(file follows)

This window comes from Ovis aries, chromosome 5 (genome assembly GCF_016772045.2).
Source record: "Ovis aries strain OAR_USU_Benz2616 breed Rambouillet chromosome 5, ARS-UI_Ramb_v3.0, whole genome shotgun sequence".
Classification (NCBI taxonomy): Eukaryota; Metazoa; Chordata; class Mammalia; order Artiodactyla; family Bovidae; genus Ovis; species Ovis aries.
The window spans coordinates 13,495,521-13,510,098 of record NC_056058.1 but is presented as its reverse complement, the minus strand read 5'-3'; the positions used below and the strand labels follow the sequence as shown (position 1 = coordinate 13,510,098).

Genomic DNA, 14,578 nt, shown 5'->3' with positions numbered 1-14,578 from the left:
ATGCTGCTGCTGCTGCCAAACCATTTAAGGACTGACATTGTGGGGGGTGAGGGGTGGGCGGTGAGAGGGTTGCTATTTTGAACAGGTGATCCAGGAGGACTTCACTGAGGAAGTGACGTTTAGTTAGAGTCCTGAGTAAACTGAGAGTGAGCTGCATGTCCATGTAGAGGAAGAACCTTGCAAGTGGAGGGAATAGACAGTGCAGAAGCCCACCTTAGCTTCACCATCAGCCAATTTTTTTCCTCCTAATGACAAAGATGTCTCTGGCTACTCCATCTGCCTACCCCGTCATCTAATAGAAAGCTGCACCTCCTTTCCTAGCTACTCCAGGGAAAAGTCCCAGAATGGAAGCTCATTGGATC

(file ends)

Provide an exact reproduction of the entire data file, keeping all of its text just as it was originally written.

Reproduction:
This window comes from Ovis aries, chromosome 5 (genome assembly GCF_016772045.2).
Source record: "Ovis aries strain OAR_USU_Benz2616 breed Rambouillet chromosome 5, ARS-UI_Ramb_v3.0, whole genome shotgun sequence".
Classification (NCBI taxonomy): Eukaryota; Metazoa; Chordata; class Mammalia; order Artiodactyla; family Bovidae; genus Ovis; species Ovis aries.
The window spans coordinates 13,495,521-13,510,098 of record NC_056058.1 but is presented as its reverse complement, the minus strand read 5'-3'; the positions used below and the strand labels follow the sequence as shown (position 1 = coordinate 13,510,098).

Genomic DNA, 14,578 nt, shown 5'->3' with positions numbered 1-14,578 from the left:
ATGCTGCTGCTGCTGCCAAACCATTTAAGGACTGACATTGTGGGGGGTGAGGGGTGGGCGGTGAGAGGGTTGCTATTTTGAACAGGTGATCCAGGAGGACTTCACTGAGGAAGTGACGTTTAGTTAGAGTCCTGAGTAAACTGAGAGTGAGCTGCATGTCCATGTAGAGGAAGAACCTTGCAAGTGGAGGGAATAGACAGTGCAGAAGCCCACCTTAGCTTCACCATCAGCCAATTTTTTTCCTCCTAATGACAAAGATGTCTCTGGCTACTCCATCTGCCTACCCCGTCATCTAATAGAAAGCTGCACCTCCTTTCCTAGCTACTCCAGGGAAAAGTCCCAGAATGGAAGCTCATTGGATC